Interview with Jindarat (Fish) Srisuk

From Engineering to Marketing to finally becoming a Chef

Who said you need to stick with one career for the rest of your life?

It was an absolute pleasure speaking with Fish Srisuk (especially as I hired her), to discover how she has finally found her true calling and passion in life as a chef, and how she has started a new Thai cooking blog which she created during lockdown.

What is your background and current role within the hospitality industry?

My background is originally in Engineering. I studied for three years and graduated in Mechanical Engineering. After this I moved over to digital marketing and worked in this field for about two years.  I have always been the creative type, but I am also quite analytical, therefore moving over to digital marketing was a good move for me.  However, throughout my life and since I was young, cooking has always been there with me. Now I am a Chef and work for the Theo Randall Restaurant.

What inspired you to become a Chef?

Fish with some of the Theo Randall Restaurant team

It was because of a New Year’s resolution back in 2018. I knew that I always loved cooking and wanted to take my cooking skills to the next level, so I signed up for a cooking course at Leith’s. After graduating, I found myself spending too much money on groceries, spending almost £100 pounds every weekend.  I then thought why am I not getting paid to cook?

At that point I started looking for a weekend position to work as a chef.  I was working seven days a week for a good six months. I then decided to go back home for a while (to Thailand), and afterwards decided to quit my job in marketing to become a full-time chef. Theo Randall once said to me that you will never feel like you are working if you are doing something you love. The fact that I was working for seven days a week for six months and never complained once, showed me that I must really love to cook.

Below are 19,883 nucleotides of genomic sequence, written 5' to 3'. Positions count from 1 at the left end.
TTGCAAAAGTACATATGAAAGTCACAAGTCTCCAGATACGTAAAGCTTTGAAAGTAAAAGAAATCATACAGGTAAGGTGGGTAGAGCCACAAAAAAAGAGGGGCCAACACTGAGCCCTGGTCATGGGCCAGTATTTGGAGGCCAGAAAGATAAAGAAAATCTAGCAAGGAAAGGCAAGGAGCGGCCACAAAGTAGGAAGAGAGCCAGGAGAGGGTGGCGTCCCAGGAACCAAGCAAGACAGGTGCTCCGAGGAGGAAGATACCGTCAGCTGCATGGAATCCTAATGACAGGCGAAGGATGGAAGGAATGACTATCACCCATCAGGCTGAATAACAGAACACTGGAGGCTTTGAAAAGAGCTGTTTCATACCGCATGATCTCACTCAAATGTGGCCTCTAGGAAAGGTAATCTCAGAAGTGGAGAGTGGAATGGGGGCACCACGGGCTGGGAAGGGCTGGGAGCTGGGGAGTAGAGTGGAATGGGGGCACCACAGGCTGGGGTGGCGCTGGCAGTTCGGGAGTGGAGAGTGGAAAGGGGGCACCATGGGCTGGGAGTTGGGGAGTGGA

What are the most challenging and rewarding things about being a chef?

I have not been in the industry for very long, but I find that being around beautiful ingredients is rewarding. I think the Theo Randall Restaurant is the perfect place for this, as Theo Randall really focuses on using top quality ingredients. Being around people on a daily basis, who share the same passions as myself makes me very happy.

In terms of what is really challenging, in the kitchen you go through a lot of ups and downs. Emotionally, people can be nice to you one minute when everything is going well, and then five minutes later people are shouting at you. However, I realise it is not done maliciously, so I do not take it personally. 

What advice would you give to anyone trying to start a career as a chef?

The bottom line would be that you need to love itWith my past careers you did not have to love it but could still be good at it. However, with cooking you must have a passion for it. You must put your mind past the fact that people may shout at you and you must love being in the kitchen.